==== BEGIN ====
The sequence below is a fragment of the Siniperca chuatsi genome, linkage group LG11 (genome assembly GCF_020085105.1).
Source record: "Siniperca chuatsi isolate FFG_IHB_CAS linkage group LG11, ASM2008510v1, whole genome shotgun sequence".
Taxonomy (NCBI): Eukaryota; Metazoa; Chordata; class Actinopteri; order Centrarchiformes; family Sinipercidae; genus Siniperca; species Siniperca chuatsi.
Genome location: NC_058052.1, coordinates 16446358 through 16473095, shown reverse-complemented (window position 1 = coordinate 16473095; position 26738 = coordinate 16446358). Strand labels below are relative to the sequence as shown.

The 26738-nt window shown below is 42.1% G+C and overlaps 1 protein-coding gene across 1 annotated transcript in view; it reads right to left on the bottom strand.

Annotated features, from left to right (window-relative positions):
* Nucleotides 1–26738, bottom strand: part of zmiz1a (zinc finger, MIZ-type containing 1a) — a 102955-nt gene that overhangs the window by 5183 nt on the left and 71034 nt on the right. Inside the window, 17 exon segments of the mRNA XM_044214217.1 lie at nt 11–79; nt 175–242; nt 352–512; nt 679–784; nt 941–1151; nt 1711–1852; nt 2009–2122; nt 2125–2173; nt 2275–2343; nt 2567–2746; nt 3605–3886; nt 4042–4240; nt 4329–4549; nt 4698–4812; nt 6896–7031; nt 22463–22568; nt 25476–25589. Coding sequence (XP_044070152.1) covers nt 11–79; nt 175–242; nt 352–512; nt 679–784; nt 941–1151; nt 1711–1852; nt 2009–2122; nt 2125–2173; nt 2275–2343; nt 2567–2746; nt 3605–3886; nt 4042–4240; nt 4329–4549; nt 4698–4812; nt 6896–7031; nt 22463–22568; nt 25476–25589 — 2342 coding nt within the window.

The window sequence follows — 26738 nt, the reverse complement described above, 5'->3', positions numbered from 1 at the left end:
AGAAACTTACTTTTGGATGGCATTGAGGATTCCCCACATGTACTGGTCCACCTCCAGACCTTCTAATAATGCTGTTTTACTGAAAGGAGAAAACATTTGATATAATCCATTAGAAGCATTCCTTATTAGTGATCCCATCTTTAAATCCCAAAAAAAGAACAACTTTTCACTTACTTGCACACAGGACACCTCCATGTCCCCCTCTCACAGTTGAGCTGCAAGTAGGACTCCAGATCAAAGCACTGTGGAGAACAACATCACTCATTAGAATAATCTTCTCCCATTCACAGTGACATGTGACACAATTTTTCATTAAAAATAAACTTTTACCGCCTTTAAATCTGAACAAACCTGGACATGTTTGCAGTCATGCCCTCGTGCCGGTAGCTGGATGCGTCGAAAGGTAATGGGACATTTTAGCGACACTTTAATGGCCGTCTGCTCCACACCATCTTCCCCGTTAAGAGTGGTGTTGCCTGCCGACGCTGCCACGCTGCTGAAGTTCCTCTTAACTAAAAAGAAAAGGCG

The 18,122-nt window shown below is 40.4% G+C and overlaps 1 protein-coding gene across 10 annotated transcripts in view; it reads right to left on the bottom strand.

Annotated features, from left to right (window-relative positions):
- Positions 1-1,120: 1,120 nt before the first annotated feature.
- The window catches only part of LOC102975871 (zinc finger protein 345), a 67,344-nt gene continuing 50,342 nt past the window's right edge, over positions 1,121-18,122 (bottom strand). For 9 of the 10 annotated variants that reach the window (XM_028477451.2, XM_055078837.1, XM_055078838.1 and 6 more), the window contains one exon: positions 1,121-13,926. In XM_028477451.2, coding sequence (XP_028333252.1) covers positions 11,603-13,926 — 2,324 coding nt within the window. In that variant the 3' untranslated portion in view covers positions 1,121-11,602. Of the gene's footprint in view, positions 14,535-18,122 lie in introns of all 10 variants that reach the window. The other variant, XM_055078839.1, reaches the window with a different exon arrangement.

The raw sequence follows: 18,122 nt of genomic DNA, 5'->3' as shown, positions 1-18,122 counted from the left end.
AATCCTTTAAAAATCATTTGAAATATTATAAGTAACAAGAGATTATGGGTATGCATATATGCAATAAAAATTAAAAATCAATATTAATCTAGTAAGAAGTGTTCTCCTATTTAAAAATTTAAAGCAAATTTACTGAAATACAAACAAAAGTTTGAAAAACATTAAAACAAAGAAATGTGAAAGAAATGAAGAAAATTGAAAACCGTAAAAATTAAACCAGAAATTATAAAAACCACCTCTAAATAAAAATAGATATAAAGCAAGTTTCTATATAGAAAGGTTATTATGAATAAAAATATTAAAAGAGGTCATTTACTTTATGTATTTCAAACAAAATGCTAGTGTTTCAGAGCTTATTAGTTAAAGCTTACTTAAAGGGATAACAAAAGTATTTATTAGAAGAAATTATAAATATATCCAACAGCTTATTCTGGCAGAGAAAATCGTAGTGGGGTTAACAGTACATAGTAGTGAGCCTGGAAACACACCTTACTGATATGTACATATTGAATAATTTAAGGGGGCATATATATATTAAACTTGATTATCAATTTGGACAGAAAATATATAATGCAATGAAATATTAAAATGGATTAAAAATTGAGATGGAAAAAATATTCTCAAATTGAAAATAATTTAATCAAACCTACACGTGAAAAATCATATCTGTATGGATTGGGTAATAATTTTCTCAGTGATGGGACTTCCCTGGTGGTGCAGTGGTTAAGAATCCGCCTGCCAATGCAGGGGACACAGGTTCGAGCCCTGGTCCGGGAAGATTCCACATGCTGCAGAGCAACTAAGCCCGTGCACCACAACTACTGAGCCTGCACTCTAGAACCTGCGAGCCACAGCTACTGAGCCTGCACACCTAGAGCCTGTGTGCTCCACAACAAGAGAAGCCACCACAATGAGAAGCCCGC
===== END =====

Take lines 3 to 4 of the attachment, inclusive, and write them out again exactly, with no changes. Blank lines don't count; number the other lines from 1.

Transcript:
Taxonomy (NCBI): Eukaryota; Metazoa; Chordata; class Actinopteri; order Centrarchiformes; family Sinipercidae; genus Siniperca; species Siniperca chuatsi.
Genome location: NC_058052.1, coordinates 16446358 through 16473095, shown reverse-complemented (window position 1 = coordinate 16473095; position 26738 = coordinate 16446358). Strand labels below are relative to the sequence as shown.